Miguel fell in love with Canada when he was just 16 years old. He came here to learn English, and eventually obtained permanent resident through his partner by applying in the sponsorship category.
Miguel lived in several cities in Canada but at the end, settled in Quebec City. The values and general way of life in French-speaking Canada are more in line with his expectations.
1. Why did you decide to immigrate to Canada?
I came to learn English when I was 16 and I was quite impressed with the order, cleanliness and quietness I experienced here. It was then when I decided I wanted to live in Canada.
2. Did you find the immigration process difficult? Which immigration category did you apply for, and how long did it take for you to get permanent residence status?
Not really difficult, very straightforward BUT extremely slow. First, I got a work permit thanks to my skills. Then I applied as a skilled worker first, got desperate. Since my partner is a Canadian citizen, I applied in the sponsorship category and eventually, eight months later, I was granted permanent residence.
3. Are you currently working? If so, did you find a job in your field easily?
Yes I am—I work in digital marketing. Actually I started my own business almost at the same time I arrived here. I worked for a company in the morning and used my spare time to build my business. All in all, it was kind of easy to find a job. I started as an ERP consultant implementing big software to companies.
4. Do you speak French? Where did you learn English?
I do speak French and I use this language on a daily basis in Quebec City. I learned English in Mexico in school, and came here to be able to practice my language skills.
5. How do you find the cost of living compared to your home country?
I lived in several cities in Canada. Toronto is as expensive as Mexico City, but there is a lot of money to be made in that city and things don’t seem so expensive. Actually I think that Mexico City is way more expensive than any city in Canada! Besides, making money here is easier than in Mexico.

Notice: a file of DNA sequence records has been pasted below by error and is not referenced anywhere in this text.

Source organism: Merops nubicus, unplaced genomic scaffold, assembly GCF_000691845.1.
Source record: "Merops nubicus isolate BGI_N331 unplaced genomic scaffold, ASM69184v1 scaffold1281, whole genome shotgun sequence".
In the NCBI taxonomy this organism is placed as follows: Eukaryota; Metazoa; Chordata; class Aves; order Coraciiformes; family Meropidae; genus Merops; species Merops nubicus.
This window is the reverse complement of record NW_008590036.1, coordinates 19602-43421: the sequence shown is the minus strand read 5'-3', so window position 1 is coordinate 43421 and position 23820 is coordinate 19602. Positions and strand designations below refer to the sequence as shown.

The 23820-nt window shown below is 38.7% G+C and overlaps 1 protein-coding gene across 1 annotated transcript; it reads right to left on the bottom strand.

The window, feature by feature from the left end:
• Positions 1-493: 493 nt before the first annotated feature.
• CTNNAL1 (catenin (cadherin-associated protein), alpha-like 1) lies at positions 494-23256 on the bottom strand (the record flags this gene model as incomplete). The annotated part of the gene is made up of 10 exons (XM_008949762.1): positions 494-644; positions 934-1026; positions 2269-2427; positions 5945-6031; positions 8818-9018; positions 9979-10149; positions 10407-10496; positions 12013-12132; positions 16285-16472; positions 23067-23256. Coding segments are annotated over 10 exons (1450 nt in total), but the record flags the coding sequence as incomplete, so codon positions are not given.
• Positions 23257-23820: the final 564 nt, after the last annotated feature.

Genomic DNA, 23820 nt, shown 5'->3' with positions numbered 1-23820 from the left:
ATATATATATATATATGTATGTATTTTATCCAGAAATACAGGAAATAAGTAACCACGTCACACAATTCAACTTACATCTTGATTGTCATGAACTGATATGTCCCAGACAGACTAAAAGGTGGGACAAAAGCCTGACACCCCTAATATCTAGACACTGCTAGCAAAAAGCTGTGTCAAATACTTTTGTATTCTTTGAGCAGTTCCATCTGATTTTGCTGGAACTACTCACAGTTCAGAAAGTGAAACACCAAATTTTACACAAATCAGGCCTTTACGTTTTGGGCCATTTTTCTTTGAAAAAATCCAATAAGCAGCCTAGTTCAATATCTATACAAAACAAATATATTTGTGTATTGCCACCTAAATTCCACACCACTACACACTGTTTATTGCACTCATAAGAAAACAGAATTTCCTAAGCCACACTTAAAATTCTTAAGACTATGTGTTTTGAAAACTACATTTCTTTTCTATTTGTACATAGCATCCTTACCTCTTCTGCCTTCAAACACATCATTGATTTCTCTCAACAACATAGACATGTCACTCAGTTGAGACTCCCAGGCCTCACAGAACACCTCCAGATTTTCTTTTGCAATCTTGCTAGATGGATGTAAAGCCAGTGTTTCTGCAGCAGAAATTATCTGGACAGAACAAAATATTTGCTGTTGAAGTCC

6. What has been your biggest culture shock so far?
The social life, personal space and the working culture are big, big differences from where I come from—for instance individualism and competitiveness in every aspect of life. And I know that many people don’t want to hear this, but I arrived here without really knowing the country and I personally feel way more comfortable living in French Canada than in English Canada. In Quebec, the values, the way of life, social activities and work environment are more compatible with my culture and personal beliefs.
7. What aspect of life in Canada did you adopt right away?
The respect of time, the value of money and the business-like mentality.
8. What’s one thing you don’t like in Canada?
How extremely regulated everything is, how there seems to be a lack of spontaneity in general. I personally feel that people really don’t like to be intimate with other people. It is extremely difficult and it takes time to make friends and have a social life. Once again, I should stress that my integration has been easier in the French part of the country.
9. What’s the best part about living in your city?
People here they are nicer in general, very polite, more open to talk to you, more welcoming and in general more “latin-minded”.
10. What advice would you give to someone starting the immigration process?
Don’t you ever hire an immigration lawyer/consultant! Learn the language at the highest level you can, don’t come without some money, be patient and constant. Don’t desperate–you will get what you are looking for.